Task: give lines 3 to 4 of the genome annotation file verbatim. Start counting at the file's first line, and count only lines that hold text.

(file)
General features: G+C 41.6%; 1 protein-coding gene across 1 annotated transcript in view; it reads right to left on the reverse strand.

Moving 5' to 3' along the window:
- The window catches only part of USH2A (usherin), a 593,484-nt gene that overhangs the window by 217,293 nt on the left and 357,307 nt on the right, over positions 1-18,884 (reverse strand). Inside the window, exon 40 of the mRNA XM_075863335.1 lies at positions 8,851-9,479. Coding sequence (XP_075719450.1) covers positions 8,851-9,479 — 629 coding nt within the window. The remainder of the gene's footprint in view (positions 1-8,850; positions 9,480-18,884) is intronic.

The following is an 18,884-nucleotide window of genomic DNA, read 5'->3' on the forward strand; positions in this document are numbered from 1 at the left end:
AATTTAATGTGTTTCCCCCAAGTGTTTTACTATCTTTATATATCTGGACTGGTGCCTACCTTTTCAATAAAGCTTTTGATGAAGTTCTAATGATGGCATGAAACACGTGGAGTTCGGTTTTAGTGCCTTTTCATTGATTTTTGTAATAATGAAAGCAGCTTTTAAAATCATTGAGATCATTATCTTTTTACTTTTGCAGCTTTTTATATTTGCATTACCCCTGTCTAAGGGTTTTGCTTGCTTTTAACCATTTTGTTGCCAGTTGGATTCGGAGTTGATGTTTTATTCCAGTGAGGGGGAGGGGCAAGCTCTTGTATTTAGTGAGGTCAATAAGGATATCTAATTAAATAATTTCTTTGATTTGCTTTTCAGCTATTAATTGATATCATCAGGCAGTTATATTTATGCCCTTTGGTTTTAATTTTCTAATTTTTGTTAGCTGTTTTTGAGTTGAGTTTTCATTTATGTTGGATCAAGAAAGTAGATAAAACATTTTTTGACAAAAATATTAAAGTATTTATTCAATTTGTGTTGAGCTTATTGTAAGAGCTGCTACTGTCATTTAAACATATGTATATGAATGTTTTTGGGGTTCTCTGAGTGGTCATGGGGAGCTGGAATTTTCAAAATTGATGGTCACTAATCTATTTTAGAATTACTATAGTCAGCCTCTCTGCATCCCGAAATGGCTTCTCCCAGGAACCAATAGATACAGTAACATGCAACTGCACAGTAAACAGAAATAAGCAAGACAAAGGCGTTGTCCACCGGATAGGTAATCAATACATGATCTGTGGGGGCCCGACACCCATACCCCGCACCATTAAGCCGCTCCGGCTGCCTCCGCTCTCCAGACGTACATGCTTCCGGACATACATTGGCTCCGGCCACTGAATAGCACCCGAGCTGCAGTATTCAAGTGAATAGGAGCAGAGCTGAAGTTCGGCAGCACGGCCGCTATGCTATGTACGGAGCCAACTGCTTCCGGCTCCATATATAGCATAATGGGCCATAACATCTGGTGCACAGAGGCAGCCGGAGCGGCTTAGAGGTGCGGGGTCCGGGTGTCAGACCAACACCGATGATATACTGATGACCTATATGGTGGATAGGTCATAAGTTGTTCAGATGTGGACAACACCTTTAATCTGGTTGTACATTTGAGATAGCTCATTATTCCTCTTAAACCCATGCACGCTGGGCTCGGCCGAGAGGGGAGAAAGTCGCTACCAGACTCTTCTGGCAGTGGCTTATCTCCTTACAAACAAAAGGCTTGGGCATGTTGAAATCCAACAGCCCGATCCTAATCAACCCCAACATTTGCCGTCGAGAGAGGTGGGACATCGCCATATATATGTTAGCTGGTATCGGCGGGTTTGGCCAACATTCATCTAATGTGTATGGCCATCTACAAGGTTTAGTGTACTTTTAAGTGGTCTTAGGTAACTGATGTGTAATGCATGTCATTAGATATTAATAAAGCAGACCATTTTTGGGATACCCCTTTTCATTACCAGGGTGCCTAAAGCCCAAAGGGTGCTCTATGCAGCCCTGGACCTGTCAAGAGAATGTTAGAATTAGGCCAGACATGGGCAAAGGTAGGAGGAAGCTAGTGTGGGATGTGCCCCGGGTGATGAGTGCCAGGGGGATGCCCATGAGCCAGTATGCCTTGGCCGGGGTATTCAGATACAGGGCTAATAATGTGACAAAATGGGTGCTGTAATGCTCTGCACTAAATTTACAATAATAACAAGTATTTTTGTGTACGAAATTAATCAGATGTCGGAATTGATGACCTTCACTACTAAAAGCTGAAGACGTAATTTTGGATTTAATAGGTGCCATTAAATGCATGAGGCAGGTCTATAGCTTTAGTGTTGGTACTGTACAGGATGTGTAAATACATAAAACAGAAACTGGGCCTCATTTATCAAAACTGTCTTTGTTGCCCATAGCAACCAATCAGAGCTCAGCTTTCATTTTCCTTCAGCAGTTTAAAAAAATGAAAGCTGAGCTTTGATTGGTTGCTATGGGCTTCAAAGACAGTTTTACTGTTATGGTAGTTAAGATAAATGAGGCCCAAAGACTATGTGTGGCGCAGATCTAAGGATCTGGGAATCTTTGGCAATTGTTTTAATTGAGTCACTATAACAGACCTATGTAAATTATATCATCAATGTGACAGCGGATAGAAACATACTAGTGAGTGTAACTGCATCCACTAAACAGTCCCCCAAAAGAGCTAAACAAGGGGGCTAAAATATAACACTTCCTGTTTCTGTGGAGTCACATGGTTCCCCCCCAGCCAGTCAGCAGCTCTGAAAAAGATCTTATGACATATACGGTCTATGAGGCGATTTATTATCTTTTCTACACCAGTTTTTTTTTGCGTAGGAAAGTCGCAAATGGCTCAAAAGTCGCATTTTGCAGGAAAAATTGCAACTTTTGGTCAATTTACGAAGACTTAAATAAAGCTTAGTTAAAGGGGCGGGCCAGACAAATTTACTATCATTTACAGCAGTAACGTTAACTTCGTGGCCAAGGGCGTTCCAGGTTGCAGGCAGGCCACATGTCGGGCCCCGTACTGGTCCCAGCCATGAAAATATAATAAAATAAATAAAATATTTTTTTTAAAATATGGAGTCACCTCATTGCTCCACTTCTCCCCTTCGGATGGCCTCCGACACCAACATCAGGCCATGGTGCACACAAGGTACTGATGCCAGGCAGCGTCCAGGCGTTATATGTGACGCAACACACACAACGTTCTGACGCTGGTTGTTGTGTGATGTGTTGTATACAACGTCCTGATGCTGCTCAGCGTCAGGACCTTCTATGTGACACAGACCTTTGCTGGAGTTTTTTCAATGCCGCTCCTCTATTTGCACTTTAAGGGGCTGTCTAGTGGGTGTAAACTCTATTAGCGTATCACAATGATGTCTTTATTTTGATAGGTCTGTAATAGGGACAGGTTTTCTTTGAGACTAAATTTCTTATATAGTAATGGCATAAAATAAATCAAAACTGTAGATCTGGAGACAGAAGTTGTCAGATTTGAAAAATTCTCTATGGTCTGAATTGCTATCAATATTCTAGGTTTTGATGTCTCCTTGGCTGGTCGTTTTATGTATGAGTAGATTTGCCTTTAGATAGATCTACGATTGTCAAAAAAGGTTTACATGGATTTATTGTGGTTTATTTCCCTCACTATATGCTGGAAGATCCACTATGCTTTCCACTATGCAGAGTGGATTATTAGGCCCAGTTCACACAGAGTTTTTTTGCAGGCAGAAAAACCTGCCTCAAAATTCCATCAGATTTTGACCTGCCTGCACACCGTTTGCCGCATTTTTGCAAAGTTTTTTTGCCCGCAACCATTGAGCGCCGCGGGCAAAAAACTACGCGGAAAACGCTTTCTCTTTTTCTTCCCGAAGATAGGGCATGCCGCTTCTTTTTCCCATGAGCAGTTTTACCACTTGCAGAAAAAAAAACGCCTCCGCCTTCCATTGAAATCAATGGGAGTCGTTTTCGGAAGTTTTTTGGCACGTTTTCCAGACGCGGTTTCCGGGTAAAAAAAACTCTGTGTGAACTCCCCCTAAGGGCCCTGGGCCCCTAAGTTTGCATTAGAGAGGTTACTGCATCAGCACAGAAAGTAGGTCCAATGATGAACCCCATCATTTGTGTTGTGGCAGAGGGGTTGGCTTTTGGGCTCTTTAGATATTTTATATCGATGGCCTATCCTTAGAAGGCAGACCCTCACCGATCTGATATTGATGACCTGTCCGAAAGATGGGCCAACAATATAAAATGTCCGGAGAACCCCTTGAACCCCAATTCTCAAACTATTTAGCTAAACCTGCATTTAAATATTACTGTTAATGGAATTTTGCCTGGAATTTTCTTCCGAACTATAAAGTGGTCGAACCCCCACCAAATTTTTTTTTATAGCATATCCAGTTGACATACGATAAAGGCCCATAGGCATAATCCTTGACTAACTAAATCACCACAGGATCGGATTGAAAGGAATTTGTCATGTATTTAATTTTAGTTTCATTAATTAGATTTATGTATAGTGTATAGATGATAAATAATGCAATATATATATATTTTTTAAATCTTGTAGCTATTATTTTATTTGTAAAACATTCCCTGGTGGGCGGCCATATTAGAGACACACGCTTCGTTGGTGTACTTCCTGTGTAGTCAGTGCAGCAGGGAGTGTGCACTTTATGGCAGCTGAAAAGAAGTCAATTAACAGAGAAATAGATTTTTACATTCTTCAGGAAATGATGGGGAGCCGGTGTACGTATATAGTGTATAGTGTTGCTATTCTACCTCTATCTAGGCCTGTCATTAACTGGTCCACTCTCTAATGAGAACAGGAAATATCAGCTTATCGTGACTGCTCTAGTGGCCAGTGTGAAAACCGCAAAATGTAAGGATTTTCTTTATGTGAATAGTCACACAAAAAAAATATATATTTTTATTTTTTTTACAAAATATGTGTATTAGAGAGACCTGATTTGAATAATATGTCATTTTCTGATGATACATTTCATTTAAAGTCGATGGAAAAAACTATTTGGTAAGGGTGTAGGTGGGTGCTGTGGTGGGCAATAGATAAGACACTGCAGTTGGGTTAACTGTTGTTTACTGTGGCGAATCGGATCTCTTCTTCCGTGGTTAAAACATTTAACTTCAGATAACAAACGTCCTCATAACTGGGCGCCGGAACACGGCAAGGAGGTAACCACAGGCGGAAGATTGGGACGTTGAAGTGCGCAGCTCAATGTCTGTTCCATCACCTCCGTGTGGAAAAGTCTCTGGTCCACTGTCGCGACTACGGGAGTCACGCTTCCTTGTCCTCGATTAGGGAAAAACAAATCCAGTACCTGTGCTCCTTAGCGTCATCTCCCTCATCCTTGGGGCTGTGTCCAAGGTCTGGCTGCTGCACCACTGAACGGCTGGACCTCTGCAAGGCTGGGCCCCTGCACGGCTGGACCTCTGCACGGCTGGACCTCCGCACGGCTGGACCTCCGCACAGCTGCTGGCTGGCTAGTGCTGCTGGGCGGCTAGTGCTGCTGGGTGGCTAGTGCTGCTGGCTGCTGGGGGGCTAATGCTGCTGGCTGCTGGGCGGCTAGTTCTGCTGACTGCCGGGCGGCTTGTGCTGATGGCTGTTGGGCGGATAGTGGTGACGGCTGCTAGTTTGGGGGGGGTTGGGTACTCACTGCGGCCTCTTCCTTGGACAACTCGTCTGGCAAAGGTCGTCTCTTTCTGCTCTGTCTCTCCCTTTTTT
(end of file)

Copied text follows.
- The window catches only part of USH2A (usherin), a 593,484-nt gene that overhangs the window by 217,293 nt on the left and 357,307 nt on the right, over positions 1-18,884 (reverse strand). Inside the window, exon 40 of the mRNA XM_075863335.1 lies at positions 8,851-9,479. Coding sequence (XP_075719450.1) covers positions 8,851-9,479 — 629 coding nt within the window. The remainder of the gene's footprint in view (positions 1-8,850; positions 9,480-18,884) is intronic.

The following is an 18,884-nucleotide window of genomic DNA, read 5'->3' on the forward strand; positions in this document are numbered from 1 at the left end: